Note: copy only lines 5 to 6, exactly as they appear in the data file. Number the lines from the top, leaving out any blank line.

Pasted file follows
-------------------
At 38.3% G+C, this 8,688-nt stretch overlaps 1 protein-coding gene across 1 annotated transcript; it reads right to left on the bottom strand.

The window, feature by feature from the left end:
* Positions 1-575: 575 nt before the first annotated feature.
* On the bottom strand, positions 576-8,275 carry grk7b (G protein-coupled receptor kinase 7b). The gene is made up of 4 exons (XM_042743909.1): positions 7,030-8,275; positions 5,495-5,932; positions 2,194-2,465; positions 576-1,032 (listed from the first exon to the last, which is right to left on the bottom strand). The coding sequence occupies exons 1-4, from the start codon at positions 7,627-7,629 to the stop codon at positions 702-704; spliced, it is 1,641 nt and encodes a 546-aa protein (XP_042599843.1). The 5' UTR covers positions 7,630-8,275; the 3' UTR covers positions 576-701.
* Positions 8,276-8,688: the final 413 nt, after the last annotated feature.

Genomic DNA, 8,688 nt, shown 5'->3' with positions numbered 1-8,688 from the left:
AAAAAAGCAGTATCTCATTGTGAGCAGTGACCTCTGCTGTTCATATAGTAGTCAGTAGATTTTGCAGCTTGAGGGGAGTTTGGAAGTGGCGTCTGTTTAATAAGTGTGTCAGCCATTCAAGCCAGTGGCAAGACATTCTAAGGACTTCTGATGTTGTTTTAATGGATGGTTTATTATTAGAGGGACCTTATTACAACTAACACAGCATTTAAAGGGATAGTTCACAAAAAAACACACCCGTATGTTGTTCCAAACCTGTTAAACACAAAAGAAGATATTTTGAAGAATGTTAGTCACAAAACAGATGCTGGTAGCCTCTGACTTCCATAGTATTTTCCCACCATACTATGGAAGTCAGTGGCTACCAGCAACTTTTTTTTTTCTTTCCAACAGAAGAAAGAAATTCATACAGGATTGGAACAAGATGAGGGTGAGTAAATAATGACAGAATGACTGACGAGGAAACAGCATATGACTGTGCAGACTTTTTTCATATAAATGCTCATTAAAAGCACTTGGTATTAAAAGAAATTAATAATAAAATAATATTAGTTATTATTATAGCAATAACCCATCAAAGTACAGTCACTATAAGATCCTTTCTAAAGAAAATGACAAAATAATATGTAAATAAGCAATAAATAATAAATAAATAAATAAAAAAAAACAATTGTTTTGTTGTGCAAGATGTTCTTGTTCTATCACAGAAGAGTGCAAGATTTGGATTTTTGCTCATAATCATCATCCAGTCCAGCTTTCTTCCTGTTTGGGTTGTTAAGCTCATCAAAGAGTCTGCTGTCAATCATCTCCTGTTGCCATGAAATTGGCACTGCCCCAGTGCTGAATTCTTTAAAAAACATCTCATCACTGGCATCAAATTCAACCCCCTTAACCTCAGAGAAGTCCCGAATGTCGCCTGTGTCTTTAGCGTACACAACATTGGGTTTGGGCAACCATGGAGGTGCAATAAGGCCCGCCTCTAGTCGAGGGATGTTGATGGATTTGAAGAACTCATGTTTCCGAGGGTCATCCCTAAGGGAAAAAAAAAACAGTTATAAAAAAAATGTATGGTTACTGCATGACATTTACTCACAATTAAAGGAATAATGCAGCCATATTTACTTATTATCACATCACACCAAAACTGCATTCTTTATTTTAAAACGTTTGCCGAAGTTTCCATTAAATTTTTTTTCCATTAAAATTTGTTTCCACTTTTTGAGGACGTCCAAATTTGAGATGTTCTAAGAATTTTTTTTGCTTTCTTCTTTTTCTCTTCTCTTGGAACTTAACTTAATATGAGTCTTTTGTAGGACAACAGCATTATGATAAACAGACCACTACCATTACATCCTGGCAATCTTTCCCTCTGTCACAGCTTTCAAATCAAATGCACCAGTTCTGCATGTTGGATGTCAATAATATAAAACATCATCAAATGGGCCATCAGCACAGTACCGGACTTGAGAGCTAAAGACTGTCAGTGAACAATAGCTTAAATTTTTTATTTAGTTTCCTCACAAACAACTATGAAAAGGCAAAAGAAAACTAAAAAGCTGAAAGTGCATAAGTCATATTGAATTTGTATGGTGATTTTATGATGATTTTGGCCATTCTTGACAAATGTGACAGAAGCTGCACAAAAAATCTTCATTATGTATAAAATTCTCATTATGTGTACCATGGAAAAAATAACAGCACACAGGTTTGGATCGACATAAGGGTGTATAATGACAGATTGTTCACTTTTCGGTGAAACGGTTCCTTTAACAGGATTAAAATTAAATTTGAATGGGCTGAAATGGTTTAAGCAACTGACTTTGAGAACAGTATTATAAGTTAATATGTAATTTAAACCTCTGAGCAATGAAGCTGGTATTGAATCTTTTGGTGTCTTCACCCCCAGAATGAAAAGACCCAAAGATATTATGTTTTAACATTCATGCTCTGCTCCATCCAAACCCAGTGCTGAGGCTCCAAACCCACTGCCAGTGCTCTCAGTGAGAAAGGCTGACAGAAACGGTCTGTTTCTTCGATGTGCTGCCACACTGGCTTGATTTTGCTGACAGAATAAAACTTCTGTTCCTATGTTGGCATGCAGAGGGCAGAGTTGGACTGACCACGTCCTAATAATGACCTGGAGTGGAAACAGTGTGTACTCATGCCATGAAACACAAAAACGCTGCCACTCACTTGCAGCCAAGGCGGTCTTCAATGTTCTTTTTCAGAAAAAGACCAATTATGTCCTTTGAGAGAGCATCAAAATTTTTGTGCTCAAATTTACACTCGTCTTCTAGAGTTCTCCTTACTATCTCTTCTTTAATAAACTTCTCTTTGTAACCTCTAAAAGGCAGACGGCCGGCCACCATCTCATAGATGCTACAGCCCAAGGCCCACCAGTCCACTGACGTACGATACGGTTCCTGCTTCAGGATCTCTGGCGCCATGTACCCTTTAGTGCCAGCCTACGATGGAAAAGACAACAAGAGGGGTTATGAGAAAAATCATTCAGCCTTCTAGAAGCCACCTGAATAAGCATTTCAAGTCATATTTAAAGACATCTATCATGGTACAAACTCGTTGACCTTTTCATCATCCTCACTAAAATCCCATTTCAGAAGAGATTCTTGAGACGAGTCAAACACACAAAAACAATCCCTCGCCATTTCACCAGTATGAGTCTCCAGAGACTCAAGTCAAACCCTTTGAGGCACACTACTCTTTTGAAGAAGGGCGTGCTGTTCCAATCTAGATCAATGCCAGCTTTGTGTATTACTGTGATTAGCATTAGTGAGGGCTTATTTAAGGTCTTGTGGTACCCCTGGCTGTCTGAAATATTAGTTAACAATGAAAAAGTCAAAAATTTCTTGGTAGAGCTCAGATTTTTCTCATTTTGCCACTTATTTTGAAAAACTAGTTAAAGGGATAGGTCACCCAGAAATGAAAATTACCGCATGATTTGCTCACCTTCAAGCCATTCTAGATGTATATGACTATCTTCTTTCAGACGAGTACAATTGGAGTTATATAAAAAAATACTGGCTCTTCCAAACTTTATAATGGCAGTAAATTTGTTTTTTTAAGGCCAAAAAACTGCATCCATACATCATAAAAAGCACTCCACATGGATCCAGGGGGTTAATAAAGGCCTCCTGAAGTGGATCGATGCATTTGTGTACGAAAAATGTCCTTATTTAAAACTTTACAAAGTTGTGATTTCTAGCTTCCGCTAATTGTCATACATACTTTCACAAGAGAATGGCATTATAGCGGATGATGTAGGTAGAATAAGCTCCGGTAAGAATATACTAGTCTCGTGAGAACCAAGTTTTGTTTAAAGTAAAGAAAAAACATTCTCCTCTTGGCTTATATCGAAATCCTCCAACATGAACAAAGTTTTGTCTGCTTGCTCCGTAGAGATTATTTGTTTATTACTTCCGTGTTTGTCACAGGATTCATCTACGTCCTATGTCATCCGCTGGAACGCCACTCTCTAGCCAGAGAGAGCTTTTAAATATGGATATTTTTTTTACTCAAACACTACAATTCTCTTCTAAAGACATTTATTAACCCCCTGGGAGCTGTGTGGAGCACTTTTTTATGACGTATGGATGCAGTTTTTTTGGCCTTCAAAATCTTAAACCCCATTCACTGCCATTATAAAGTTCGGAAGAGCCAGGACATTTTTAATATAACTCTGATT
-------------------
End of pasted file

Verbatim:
* Positions 8,276-8,688: the final 413 nt, after the last annotated feature.

Genomic DNA, 8,688 nt, shown 5'->3' with positions numbered 1-8,688 from the left: